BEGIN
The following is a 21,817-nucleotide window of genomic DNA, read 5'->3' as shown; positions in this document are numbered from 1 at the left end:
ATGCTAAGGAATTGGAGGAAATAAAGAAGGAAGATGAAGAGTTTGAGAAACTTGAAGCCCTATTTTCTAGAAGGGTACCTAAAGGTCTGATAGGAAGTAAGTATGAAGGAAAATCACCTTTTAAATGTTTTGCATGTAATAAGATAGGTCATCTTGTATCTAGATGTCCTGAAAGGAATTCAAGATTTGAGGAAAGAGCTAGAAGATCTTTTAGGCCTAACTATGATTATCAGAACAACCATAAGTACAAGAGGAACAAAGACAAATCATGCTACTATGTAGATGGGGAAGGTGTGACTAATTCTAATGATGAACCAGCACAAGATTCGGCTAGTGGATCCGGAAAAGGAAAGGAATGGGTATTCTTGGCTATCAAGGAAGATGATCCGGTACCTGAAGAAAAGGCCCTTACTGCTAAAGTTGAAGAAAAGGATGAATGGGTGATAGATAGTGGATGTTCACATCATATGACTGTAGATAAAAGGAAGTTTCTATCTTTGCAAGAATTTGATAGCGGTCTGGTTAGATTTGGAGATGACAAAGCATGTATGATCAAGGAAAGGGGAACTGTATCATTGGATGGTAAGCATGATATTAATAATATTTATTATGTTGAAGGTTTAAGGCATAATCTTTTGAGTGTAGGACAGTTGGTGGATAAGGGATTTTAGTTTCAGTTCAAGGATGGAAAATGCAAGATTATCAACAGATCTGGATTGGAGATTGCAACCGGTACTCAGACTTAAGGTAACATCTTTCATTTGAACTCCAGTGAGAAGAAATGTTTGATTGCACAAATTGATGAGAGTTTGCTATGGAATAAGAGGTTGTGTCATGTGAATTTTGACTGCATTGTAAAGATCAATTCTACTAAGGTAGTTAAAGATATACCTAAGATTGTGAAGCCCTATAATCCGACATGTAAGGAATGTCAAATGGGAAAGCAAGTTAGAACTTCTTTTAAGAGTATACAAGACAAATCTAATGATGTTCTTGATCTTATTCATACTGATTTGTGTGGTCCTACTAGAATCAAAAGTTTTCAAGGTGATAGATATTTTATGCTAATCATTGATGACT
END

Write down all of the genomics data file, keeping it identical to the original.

The following is a 21,817-nucleotide window of genomic DNA, read 5'->3' as shown; positions in this document are numbered from 1 at the left end:
ATGCTAAGGAATTGGAGGAAATAAAGAAGGAAGATGAAGAGTTTGAGAAACTTGAAGCCCTATTTTCTAGAAGGGTACCTAAAGGTCTGATAGGAAGTAAGTATGAAGGAAAATCACCTTTTAAATGTTTTGCATGTAATAAGATAGGTCATCTTGTATCTAGATGTCCTGAAAGGAATTCAAGATTTGAGGAAAGAGCTAGAAGATCTTTTAGGCCTAACTATGATTATCAGAACAACCATAAGTACAAGAGGAACAAAGACAAATCATGCTACTATGTAGATGGGGAAGGTGTGACTAATTCTAATGATGAACCAGCACAAGATTCGGCTAGTGGATCCGGAAAAGGAAAGGAATGGGTATTCTTGGCTATCAAGGAAGATGATCCGGTACCTGAAGAAAAGGCCCTTACTGCTAAAGTTGAAGAAAAGGATGAATGGGTGATAGATAGTGGATGTTCACATCATATGACTGTAGATAAAAGGAAGTTTCTATCTTTGCAAGAATTTGATAGCGGTCTGGTTAGATTTGGAGATGACAAAGCATGTATGATCAAGGAAAGGGGAACTGTATCATTGGATGGTAAGCATGATATTAATAATATTTATTATGTTGAAGGTTTAAGGCATAATCTTTTGAGTGTAGGACAGTTGGTGGATAAGGGATTTTAGTTTCAGTTCAAGGATGGAAAATGCAAGATTATCAACAGATCTGGATTGGAGATTGCAACCGGTACTCAGACTTAAGGTAACATCTTTCATTTGAACTCCAGTGAGAAGAAATGTTTGATTGCACAAATTGATGAGAGTTTGCTATGGAATAAGAGGTTGTGTCATGTGAATTTTGACTGCATTGTAAAGATCAATTCTACTAAGGTAGTTAAAGATATACCTAAGATTGTGAAGCCCTATAATCCGACATGTAAGGAATGTCAAATGGGAAAGCAAGTTAGAACTTCTTTTAAGAGTATACAAGACAAATCTAATGATGTTCTTGATCTTATTCATACTGATTTGTGTGGTCCTACTAGAATCAAAAGTTTTCAAGGTGATAGATATTTTATGCTAATCATTGATGACT